Category: Waterfalls

Grayson Highlands State Park

Tuesday, October 18, 2021

Preparing for the trip to Grayson Highlands, I turned on the propane and started the refrigerator in the Airstream. Luckily, I went back for something and smelled smoke. Checking the refrigerator vent, I saw smoke coming out and quickly turned it off. I already have a leaking water tank – now what? A couple of hours later I turned it back on with the same result – smoking. OK, without fresh water or a refrigerator, what should we do? We decided to load the groceries in my big Pelican cooler and carry a case of bottled water. We might have been OK without water, because the campground has full hookups, but they have cut off the water at campsites due to drought.

I read up on a smoking refrigerator on Airforums, and there were several suggestions. One was to blow out the tube leading to the stack. Two – clean the stack by banging on it. Three – remove the refrigerator and clean the stack. Four – buy a new refrigerator for $1,500 – $2,000. Before leaving at 10:00, I blew out the tube with canned air. Three stink bugs came out. The refrigerator would not work on electric, so I opened the cover to the circuit board and removed 15 more stink bugs! Still wouldn’t work on electric, so I changed a small glass fuse. Still didn’t work on electric. I banged on the stack and more stink bugs fell out. I think the smoke was coming from roasted stink bugs. I then fired up the refrigerator on propane – no smoke 😀. I didn’t want to travel four hours with it on, so I turned it off and would fire it back up when we got there, keeping a close eye on it.

Description

Elevation: 3853 ft.

The extensive 4800-acre Grayson Highlands State Park provides any nature enthusiast premier wildlife watching potential within the mountain range home to Virginia’s highest peak, Mount Rogers. The park offers camping, picnicking, overnight horse stables, a visitor center, hiking trails, and access to the Appalachian Trail. The Rhododendron Trail can be accessed from Massie Gap in the park. Hiking along the summit of Wilburn Ridge can produce spectacular cliffside views. This trail connects to the Rhododendron Trail. The Rhododendron Trail then forks to lead into either the Virginia Highlands Horse Trail or the Appalachian Trail to Mt. Rogers (not accessible by horses).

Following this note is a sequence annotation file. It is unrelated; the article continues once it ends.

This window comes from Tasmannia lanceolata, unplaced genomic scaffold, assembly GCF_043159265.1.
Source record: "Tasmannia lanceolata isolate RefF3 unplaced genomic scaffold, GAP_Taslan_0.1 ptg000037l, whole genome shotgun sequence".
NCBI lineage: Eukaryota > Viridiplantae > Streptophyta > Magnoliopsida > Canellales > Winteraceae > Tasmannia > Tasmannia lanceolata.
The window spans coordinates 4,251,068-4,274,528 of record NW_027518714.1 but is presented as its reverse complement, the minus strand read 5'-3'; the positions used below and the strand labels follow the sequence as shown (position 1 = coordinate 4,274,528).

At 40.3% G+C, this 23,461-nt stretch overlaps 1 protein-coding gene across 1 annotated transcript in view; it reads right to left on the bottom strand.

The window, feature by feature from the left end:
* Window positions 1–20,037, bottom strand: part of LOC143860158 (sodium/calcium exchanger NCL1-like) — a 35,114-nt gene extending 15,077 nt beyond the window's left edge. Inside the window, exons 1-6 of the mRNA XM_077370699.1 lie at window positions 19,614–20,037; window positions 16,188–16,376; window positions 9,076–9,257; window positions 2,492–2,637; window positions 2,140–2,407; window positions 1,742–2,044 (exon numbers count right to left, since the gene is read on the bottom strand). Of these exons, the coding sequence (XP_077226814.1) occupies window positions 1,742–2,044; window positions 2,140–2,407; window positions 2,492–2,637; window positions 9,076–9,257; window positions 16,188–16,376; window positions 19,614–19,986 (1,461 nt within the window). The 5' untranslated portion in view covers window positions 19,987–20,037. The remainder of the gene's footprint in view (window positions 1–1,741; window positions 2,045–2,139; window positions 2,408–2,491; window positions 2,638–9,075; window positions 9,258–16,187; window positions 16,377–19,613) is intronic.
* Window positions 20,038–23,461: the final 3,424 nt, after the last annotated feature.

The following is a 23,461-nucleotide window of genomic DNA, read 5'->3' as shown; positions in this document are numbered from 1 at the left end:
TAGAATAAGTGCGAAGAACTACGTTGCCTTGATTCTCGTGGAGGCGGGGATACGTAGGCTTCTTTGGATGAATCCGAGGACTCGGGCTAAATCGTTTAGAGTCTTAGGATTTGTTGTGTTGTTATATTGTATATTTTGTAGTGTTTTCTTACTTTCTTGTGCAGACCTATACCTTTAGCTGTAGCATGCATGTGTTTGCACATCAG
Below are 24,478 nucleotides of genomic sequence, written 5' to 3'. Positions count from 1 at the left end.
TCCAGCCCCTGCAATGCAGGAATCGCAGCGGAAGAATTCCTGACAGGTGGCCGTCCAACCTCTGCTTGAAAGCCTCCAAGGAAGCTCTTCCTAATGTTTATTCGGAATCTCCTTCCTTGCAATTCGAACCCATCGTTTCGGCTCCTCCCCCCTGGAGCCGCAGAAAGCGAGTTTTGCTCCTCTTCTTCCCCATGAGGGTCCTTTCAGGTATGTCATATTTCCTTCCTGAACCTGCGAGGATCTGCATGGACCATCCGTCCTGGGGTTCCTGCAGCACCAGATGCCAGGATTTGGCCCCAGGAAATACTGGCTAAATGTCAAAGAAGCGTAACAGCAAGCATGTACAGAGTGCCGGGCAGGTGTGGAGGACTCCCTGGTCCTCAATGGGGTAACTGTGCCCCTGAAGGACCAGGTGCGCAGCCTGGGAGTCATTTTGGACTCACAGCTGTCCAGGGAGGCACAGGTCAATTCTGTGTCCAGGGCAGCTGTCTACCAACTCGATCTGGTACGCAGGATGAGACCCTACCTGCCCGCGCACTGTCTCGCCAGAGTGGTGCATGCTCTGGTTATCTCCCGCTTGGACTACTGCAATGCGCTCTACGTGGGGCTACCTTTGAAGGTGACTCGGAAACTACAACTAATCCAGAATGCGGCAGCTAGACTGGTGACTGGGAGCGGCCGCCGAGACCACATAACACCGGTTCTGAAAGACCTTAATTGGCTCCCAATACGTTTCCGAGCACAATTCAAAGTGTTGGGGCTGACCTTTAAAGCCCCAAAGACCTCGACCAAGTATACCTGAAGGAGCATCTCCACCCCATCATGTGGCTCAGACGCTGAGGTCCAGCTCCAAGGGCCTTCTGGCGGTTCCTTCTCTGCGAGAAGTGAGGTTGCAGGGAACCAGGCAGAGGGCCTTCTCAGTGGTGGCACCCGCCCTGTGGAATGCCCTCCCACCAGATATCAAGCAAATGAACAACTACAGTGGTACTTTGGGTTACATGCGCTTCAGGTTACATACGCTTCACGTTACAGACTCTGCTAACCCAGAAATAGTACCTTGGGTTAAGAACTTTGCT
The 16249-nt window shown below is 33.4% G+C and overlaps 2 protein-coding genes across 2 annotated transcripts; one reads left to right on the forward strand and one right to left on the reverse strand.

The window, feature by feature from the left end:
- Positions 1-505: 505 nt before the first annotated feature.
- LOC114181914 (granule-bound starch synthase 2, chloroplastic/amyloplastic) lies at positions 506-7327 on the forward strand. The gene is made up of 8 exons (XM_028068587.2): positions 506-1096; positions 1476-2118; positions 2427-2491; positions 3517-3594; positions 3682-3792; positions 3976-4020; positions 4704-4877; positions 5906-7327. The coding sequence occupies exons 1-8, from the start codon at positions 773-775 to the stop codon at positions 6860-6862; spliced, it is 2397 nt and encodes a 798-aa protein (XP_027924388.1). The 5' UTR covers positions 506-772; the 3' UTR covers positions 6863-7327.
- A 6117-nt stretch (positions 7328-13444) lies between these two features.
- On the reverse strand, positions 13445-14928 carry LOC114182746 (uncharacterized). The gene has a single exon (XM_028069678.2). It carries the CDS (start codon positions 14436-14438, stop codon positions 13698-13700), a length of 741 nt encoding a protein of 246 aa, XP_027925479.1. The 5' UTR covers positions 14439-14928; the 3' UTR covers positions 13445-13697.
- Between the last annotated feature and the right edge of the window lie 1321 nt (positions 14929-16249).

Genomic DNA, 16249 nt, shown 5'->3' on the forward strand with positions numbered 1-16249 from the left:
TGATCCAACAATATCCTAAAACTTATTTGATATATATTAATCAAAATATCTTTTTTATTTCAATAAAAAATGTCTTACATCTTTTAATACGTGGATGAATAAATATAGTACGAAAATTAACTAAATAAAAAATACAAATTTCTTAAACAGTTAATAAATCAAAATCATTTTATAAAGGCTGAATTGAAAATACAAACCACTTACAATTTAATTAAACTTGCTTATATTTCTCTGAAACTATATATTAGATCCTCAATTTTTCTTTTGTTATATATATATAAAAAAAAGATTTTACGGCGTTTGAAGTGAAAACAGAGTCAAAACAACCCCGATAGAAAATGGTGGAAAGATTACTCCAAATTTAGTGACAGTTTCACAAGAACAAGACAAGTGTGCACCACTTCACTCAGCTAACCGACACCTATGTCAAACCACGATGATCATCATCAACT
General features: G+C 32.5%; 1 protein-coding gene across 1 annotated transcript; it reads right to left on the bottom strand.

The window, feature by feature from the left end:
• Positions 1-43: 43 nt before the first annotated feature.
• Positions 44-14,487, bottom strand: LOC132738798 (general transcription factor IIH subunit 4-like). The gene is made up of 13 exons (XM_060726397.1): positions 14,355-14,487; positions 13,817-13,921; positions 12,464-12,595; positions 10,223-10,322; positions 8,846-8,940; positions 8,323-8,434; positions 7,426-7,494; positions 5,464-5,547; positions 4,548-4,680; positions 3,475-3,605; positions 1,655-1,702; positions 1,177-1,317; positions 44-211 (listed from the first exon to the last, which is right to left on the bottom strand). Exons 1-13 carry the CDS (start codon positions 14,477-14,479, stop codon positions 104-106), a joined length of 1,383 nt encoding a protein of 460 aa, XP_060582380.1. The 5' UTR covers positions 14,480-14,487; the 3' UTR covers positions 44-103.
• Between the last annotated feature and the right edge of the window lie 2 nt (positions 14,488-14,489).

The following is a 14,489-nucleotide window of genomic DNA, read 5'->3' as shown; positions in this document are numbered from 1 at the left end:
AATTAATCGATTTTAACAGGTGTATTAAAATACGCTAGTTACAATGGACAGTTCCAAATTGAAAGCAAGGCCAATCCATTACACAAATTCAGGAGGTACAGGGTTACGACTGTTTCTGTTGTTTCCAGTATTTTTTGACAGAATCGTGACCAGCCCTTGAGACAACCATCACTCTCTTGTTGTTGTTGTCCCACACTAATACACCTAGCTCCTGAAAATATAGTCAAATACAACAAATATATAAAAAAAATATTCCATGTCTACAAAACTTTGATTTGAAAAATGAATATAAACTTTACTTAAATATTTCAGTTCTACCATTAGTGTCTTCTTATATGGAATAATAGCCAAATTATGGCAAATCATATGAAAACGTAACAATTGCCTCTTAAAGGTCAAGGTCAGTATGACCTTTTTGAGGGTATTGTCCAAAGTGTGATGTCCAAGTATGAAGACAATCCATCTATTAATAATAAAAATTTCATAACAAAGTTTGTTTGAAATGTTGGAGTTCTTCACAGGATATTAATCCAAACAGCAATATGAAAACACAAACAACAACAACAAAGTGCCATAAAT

Habitats within the park range from open meadows, northern hardwoods, rocky outcrops, rhododendron thickets, sphagnum bogs, grazed pastures, Fraser fir groves, and red spruce forests. Nine trails originate within the park, but several of these connect to the extensive trail networks of Mount Rogers National Recreational Area and the Appalachian Trail. Mountain hikers should note that the least strenuous and shortest hiking trail, at 4.2 miles to the summit of Mount Rogers, originates at Massie Gap within this park. Sullivan’s Swamp can be accessed from Massie Gap, as well. This rhododendron bog holds many unique treasures, occasionally including alder and willow flycatchers.
Wildlife watching in this park can be rewarding any time of the year. In addition to eastern hardwood breeders such as wood thrush, ovenbird and black-and-white warbler, in summer, visitors can look for nesting songbirds typical of high-elevation forests, such as black-throated blue, black-throated green, Canada, and chestnut-sided warblers, as well as scarlet tanager and rose-breasted grosbeaks. Spring and fall visits can produce a copious number of migratory warblers, thrushes, and vireos. This park is also home to a large diversity of other wildlife as well. Visitors should keep an eye out for black bear, bobcat, red fox, ruffed grouse, deer, and wild turkey. Salamanders can be plentiful, and this is one of the few regions where Weller’s salamander can be found.